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Ribar’s Art Students Donate Masks for Animal Rescue Fundraiser

downloadBelmont University art students shared their time and talent Nov. 9 to help a local animal rescue with its largest fundraising event. More than 250 animal lovers attended the only animal-themed masquerade ball to help raise money for Agape Animal Rescue, a non-profit organization that has been fostering and finding homes for displaced dogs since 2004.

With admission, ball guests received custom animal masks made by local artists. Approximately 100 of the masks designed by art students from Belmont. The masquerade event was the biggest fundraising event in organization’s history and raised more than $30,000.

Each semester, art professor David Ribar chooses a large-scale art project for his senior capstone students to complete as part of their midterm grade.

“I was looking for a project that would stimulate and utilize their design and fine art skills, and I also wanted to reiterate Belmont’s mission of paying it forward,” said Ribar.

Agape Animal Ball committee member asked Ribar to have students help contribute to their fundraiser.

“Agape Animal Ball was built on the concept of having beautiful, one-of-a-kind animal masks. When reaching out to the community for support, Belmont, a school known for its excellence in the arts, was an obvious choice,” said Tanya Willis, executive director and founder of Agape Animal Rescue. “Fundraising events are vital to the work we do. With the support of the Nashville community, we have rescued, fostered and found incredible homes for more than 800 dogs. “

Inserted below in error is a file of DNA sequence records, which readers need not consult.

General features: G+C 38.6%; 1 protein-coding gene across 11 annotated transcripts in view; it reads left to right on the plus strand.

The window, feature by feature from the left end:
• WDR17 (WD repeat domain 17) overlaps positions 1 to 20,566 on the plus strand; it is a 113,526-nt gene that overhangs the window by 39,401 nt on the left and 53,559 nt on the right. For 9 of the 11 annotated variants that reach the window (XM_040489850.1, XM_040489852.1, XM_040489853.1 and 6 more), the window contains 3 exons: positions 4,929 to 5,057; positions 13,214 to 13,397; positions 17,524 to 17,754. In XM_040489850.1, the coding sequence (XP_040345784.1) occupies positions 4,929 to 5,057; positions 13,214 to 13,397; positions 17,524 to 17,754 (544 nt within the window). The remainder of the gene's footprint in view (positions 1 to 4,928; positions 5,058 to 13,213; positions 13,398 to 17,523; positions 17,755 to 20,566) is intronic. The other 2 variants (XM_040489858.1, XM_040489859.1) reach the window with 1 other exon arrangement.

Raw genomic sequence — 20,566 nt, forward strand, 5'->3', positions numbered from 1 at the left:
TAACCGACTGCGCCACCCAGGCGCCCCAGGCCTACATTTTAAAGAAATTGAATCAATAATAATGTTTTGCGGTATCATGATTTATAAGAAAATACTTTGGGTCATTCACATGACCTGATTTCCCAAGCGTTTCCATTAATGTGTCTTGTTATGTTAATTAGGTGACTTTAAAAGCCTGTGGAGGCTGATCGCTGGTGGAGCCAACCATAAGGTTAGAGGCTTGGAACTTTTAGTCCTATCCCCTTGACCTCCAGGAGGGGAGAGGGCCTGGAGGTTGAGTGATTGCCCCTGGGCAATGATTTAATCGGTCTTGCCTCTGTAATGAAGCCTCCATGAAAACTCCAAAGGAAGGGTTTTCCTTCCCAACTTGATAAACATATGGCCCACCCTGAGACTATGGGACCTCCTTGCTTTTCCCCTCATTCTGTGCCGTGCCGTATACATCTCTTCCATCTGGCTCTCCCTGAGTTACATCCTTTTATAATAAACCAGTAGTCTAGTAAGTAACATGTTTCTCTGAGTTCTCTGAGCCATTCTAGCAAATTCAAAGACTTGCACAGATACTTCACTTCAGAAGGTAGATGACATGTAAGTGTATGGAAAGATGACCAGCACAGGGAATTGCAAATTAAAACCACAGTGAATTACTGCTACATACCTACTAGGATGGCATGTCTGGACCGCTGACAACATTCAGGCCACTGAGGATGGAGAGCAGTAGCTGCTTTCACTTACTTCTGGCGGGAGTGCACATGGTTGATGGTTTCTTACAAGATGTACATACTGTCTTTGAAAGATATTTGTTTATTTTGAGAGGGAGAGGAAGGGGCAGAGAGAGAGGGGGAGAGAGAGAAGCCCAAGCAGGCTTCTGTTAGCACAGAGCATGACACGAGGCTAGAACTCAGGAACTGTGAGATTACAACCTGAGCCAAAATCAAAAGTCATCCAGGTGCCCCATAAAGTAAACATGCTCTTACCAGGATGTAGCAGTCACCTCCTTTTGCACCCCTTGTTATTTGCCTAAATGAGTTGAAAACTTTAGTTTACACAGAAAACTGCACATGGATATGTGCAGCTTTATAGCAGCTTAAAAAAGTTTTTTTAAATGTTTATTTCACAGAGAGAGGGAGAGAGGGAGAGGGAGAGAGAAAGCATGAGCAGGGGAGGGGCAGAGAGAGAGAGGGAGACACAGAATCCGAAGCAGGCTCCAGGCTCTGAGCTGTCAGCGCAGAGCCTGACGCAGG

In efforts to instill the value of getting involved in causes that matter to them, Ribar told students that using one’s passion and energy to benefit others is essential when entering the work force.

“A job pays your bills. It’s satisfying, but there isn’t always that emotional payoff we all need when it comes to meaningful life experience,” Ribar said.

download (1)To Rachel Moore, a Belmont art student who made five animal masks for the ball,  said she was excited to contribute her skills to help save dogs.

“Loving people, loving animals, loving the world, and pouring into the community changes lives,” Moore said. “As college students, we don’t have a whole lot of time or money to offer sometimes, so getting to offer this skill set that I have, I feel like it’s a great way for me to contribute. And it’s valued by the organization and the guests.”

The masks were the first things attendees saw when walking into Events on Third, the downtown venue that hosted the ball.

“Upon arrival, our guests were introduced to hundred of masks; different species, different artistic styles. The biggest element of the night’s décor was on the faces of our supporters,” said Keri-Lyn Cleaver, stage manager for Agape Animal Ball. “There were frilly masks, gothic masks, hilarious masks, cartoon-like masks, but all of them had one thing in common. They were either animal shaped or animal-print, and they were covered in colorful glitter, rhinestones and feathers.”

Willis said, “The masks were a huge hit and made our event different from all others. At the end of the day, the contributions made by Belmont art students and our other artists helped us sell tickets.”